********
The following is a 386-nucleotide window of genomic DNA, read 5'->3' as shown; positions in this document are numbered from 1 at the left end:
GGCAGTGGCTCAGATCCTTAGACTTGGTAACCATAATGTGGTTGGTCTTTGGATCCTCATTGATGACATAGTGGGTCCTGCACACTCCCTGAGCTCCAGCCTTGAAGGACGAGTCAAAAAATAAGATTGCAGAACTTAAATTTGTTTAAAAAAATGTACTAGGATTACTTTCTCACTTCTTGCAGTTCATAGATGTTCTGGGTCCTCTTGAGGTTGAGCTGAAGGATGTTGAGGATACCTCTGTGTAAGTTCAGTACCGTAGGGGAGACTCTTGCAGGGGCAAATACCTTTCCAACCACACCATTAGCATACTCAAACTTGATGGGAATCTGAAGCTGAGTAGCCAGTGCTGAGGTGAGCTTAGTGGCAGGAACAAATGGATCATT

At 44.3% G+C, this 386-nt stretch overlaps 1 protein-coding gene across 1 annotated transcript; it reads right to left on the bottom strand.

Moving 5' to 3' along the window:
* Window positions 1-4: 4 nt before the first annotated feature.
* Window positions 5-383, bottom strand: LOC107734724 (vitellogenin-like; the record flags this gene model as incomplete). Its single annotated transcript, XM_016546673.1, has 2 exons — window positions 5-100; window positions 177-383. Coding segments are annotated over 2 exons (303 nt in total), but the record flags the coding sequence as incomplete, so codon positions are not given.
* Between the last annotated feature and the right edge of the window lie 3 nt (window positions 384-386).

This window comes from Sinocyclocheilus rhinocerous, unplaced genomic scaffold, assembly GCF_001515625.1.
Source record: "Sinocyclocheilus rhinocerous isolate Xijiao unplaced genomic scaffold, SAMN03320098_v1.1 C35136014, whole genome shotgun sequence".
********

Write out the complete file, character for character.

The following is a 386-nucleotide window of genomic DNA, read 5'->3' as shown; positions in this document are numbered from 1 at the left end:
GGCAGTGGCTCAGATCCTTAGACTTGGTAACCATAATGTGGTTGGTCTTTGGATCCTCATTGATGACATAGTGGGTCCTGCACACTCCCTGAGCTCCAGCCTTGAAGGACGAGTCAAAAAATAAGATTGCAGAACTTAAATTTGTTTAAAAAAATGTACTAGGATTACTTTCTCACTTCTTGCAGTTCATAGATGTTCTGGGTCCTCTTGAGGTTGAGCTGAAGGATGTTGAGGATACCTCTGTGTAAGTTCAGTACCGTAGGGGAGACTCTTGCAGGGGCAAATACCTTTCCAACCACACCATTAGCATACTCAAACTTGATGGGAATCTGAAGCTGAGTAGCCAGTGCTGAGGTGAGCTTAGTGGCAGGAACAAATGGATCATT

At 44.3% G+C, this 386-nt stretch overlaps 1 protein-coding gene across 1 annotated transcript; it reads right to left on the bottom strand.

Moving 5' to 3' along the window:
* Window positions 1-4: 4 nt before the first annotated feature.
* Window positions 5-383, bottom strand: LOC107734724 (vitellogenin-like; the record flags this gene model as incomplete). Its single annotated transcript, XM_016546673.1, has 2 exons — window positions 5-100; window positions 177-383. Coding segments are annotated over 2 exons (303 nt in total), but the record flags the coding sequence as incomplete, so codon positions are not given.
* Between the last annotated feature and the right edge of the window lie 3 nt (window positions 384-386).

This window comes from Sinocyclocheilus rhinocerous, unplaced genomic scaffold, assembly GCF_001515625.1.
Source record: "Sinocyclocheilus rhinocerous isolate Xijiao unplaced genomic scaffold, SAMN03320098_v1.1 C35136014, whole genome shotgun sequence".